The roots of the Faculty of Letters (Bungakubu) of Kyoto University can be traced back to the establishment of the College of Letters (Bunka Daigaku) of Kyoto Imperial University in 1906 (Meiji 39). In the more than one hundred years of its history, it has continued to provide education and be at the forefront of research activities. It was reorganized between 1995 and 1996 to place an even greater emphasis on the graduate school. It has continued in this form (with slight changes in the names of some of its departments) up to the present, and now consists of the Faculty of Letters for undergraduates and the Graduate School of Letters for graduate students. Currently the Faculty and the Graduate School of Letters have six divisions —— Eastern Culture, Western Culture, Philosophy, History, Behavioral Studies, and Contemporary Culture, with 32 departments (only 31 for the Graduate School) within these divisions.
The research and education carried out in the Faculty and Graduate School of Letters is generally called humanities/humane studies. Humane studies concern the overall actions of human beings in the present and past. In fact, they cover a broad range of intellectual inquiry —— from the study of people’s activities in making a living and conducting their daily lives, to the study of their family activities, the study of their cultural and intellectual activities, the study of their political actions, and so on. To understand these kinds of activities and give them their proper significance, humane studies take as clues the vestiges of the past that human beings have left in things, texts, and artistic creation. In addition, fields investigating contemporary society (such as geography and sociology) and fields focusing on observation and experimentation, such as psychology and similar disciplines, are also included in the Faculty and the Graduate School of Letters. In this way, the Faculty and the Graduate School of Letters take an extremely wide and diverse approach to human beings and society in the scholarship done under their aegis. One can say that all of these fields, taken together, constitute humane studies.
Currently we find ourselves in the midst of globalization in all aspects of our lives. On a worldwide scale, globalization packs together economies, people’s daily lives, and information networks, and it strengthens the effects of relationships and mutual dependencies. It also gives rise to grave problems such as political and economic disparities, income inequalities, and environmental destruction. These types of problems must be investigated on a global scale, and thus we must inevitably think of the earth as one community. However, what makes up this world is, needless to say, countries, regions, and peoples that have a variety of languages, histories, cultures, and values. Because of this diversity, we will need correct judgment, fostered by humane studies and based on a deep understanding of the history and cultures of all countries, peoples, and regions, to realize peaceful co-existence and prosperity within the context of globalization. We believe ‘a multi-dimensional view of the humanities’ best expresses the role of research and education in the Faculty and the Graduate School of Letters, a role in which we seek to contribute to the coexistence and the prosperity of the world’s peoples, nations, and regions through studies in various specialized fields.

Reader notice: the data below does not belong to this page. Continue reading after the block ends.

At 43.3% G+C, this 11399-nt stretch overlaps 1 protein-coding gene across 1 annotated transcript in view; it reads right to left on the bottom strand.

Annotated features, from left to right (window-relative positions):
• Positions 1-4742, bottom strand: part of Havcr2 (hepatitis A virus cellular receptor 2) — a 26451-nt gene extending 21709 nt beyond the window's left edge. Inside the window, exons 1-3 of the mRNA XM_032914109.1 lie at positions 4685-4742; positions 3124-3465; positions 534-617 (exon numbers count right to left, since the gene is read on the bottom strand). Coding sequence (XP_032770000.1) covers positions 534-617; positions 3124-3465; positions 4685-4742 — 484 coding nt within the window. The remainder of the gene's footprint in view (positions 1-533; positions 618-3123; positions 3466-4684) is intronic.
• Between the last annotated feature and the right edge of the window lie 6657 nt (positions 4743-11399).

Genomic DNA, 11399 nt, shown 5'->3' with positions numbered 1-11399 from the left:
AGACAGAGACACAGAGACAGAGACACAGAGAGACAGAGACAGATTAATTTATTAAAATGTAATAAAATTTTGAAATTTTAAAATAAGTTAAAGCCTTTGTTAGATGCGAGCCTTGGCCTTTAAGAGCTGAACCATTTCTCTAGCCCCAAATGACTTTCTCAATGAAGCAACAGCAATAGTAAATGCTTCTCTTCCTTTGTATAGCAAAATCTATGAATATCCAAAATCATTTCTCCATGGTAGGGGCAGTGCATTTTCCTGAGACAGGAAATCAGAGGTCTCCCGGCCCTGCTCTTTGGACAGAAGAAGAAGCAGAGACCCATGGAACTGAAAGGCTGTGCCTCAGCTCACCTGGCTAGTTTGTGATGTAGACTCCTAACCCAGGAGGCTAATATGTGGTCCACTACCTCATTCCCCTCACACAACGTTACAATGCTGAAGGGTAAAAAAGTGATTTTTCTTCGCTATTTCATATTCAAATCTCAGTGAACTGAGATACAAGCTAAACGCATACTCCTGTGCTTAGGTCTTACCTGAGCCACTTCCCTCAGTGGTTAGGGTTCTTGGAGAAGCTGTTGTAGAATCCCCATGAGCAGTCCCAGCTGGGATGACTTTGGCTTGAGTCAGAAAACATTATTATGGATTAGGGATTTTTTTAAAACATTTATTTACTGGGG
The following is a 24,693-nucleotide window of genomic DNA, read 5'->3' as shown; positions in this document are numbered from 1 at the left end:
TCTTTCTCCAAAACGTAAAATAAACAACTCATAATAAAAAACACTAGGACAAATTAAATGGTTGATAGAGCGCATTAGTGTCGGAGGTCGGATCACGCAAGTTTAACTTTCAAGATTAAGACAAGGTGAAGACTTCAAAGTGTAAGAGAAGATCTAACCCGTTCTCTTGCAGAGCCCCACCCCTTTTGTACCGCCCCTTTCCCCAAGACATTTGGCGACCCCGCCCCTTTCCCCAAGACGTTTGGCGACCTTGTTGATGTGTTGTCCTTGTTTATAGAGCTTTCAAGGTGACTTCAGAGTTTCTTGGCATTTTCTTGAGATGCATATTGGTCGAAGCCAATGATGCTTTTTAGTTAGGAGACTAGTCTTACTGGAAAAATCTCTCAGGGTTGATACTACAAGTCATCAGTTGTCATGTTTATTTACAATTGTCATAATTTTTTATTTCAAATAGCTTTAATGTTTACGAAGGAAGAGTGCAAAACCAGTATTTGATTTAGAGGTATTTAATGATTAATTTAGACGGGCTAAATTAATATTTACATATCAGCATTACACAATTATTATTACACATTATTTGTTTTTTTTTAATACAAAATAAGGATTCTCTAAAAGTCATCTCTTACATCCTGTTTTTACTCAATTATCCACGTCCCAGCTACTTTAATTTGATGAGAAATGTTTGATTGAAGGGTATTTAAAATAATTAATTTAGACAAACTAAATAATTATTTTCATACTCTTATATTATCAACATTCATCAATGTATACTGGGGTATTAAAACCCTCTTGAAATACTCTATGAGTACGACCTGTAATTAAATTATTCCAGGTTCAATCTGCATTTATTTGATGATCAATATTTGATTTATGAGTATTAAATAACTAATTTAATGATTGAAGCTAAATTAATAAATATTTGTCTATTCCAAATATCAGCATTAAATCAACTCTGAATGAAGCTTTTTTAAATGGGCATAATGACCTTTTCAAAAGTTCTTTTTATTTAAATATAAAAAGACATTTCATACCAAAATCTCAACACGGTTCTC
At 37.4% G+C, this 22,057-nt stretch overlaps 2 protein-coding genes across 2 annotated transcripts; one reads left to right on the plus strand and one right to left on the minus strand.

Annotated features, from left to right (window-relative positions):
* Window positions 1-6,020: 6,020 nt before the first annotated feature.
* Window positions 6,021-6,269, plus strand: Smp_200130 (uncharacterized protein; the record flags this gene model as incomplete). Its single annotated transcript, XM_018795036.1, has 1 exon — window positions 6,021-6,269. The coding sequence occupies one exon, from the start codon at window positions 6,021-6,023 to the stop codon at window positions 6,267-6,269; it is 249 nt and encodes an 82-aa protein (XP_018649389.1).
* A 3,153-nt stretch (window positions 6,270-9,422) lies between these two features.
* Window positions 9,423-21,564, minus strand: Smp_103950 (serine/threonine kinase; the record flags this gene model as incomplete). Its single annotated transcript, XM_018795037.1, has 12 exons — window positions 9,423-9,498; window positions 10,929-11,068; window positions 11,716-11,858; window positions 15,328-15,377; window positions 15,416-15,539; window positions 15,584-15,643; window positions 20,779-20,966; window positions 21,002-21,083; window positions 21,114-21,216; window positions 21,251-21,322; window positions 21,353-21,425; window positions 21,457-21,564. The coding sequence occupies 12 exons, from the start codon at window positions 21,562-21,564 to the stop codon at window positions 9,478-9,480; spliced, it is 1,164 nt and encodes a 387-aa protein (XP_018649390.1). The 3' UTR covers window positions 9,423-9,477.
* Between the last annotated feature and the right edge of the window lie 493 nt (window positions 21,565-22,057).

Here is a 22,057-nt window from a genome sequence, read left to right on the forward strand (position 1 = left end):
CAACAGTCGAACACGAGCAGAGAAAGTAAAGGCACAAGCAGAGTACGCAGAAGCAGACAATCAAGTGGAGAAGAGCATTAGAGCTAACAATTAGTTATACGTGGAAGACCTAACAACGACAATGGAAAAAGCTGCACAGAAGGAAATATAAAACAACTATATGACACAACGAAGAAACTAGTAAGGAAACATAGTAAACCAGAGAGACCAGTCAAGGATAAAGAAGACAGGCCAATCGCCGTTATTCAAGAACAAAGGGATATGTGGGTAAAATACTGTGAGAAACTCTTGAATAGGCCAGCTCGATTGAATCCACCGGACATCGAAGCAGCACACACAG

The Faculty and the Graduate School of Letters are composed of more than 30 departments of research and education. Even after students have joined their respective departments, they can take lectures and courses from other departments, and we have been developing an innovative curriculum in which students can learn widely through inter-disciplinary studies. Without confining themselves narrowly to just one specialty, students broaden their views and look at neighboring disciplines. In doing so, they expand the intellectual foundations by which they can contribute to global peace, and this expansion is precisely the major challenge that contemporary humane studies are being called upon to meet. Since the Great East Japan Earthquake, we have been obliged to revise our view of the past and present of the Japanese state and society, taking into account scientific technologies and environmental problems. We now face directly the urgent problem of creating a concept of a sustainable future society on a global scale. We can say that the role the Faculty and the Graduate School of Letters should carry out in education and research is then all the more important for the peaceful co-existence of human beings based on dialogue and mutual understanding.
Naturally teachers in the Faculty and Graduate School of Letters also instruct students as to the essential reading to do and the standard methods to follow in studying in a given specialty. Our teachers also discuss the results of specialized research in their lectures. However, what and how the students learn and what kind of intellectual experiences they have, will depend on the motivation, enthusiasm, concerns and desires of the students themselves. And, if you as a student knock on one of the doors of our faculty leading to a specialized field, you will find a limitless, broad, and beautiful world waiting inside. Once inside, no one will tell you how you should behave or which direction you should go. Those are things that will be left to the judgment and thought of all of you as students. In that sense, please understand that what will be especially required of you in the Faculty and the Graduate School of Letters is ‘Self-Study and Self-Learning’. So why not muster the courage and come and knock at our door?